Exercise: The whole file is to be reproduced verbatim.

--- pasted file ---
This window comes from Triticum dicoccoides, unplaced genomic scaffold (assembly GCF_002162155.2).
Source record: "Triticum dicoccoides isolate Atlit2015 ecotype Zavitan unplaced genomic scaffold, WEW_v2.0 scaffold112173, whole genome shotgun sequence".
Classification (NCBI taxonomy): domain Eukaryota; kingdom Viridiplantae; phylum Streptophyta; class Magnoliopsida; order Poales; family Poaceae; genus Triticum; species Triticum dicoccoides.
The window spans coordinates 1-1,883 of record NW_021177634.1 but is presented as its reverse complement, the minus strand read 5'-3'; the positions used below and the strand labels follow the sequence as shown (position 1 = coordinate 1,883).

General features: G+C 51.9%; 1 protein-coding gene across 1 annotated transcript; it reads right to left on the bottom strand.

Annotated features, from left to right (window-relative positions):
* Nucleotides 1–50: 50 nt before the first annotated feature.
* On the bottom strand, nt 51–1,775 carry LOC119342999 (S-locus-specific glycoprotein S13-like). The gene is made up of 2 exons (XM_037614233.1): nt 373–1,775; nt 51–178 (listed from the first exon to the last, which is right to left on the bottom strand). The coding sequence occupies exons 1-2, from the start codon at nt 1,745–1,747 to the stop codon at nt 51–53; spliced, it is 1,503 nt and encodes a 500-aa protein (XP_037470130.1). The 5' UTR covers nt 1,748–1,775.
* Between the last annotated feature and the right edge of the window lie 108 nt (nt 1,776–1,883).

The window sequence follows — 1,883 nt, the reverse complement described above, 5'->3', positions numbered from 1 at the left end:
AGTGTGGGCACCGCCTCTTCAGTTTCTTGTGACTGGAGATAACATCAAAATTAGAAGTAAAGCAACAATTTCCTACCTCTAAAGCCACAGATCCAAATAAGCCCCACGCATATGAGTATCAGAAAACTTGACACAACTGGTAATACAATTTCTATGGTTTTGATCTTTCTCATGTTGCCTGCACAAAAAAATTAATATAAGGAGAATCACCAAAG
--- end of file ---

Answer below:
This window comes from Triticum dicoccoides, unplaced genomic scaffold (assembly GCF_002162155.2).
Source record: "Triticum dicoccoides isolate Atlit2015 ecotype Zavitan unplaced genomic scaffold, WEW_v2.0 scaffold112173, whole genome shotgun sequence".
Classification (NCBI taxonomy): domain Eukaryota; kingdom Viridiplantae; phylum Streptophyta; class Magnoliopsida; order Poales; family Poaceae; genus Triticum; species Triticum dicoccoides.
The window spans coordinates 1-1,883 of record NW_021177634.1 but is presented as its reverse complement, the minus strand read 5'-3'; the positions used below and the strand labels follow the sequence as shown (position 1 = coordinate 1,883).

General features: G+C 51.9%; 1 protein-coding gene across 1 annotated transcript; it reads right to left on the bottom strand.

Annotated features, from left to right (window-relative positions):
* Nucleotides 1–50: 50 nt before the first annotated feature.
* On the bottom strand, nt 51–1,775 carry LOC119342999 (S-locus-specific glycoprotein S13-like). The gene is made up of 2 exons (XM_037614233.1): nt 373–1,775; nt 51–178 (listed from the first exon to the last, which is right to left on the bottom strand). The coding sequence occupies exons 1-2, from the start codon at nt 1,745–1,747 to the stop codon at nt 51–53; spliced, it is 1,503 nt and encodes a 500-aa protein (XP_037470130.1). The 5' UTR covers nt 1,748–1,775.
* Between the last annotated feature and the right edge of the window lie 108 nt (nt 1,776–1,883).

The window sequence follows — 1,883 nt, the reverse complement described above, 5'->3', positions numbered from 1 at the left end:
AGTGTGGGCACCGCCTCTTCAGTTTCTTGTGACTGGAGATAACATCAAAATTAGAAGTAAAGCAACAATTTCCTACCTCTAAAGCCACAGATCCAAATAAGCCCCACGCATATGAGTATCAGAAAACTTGACACAACTGGTAATACAATTTCTATGGTTTTGATCTTTCTCATGTTGCCTGCACAAAAAAATTAATATAAGGAGAATCACCAAAG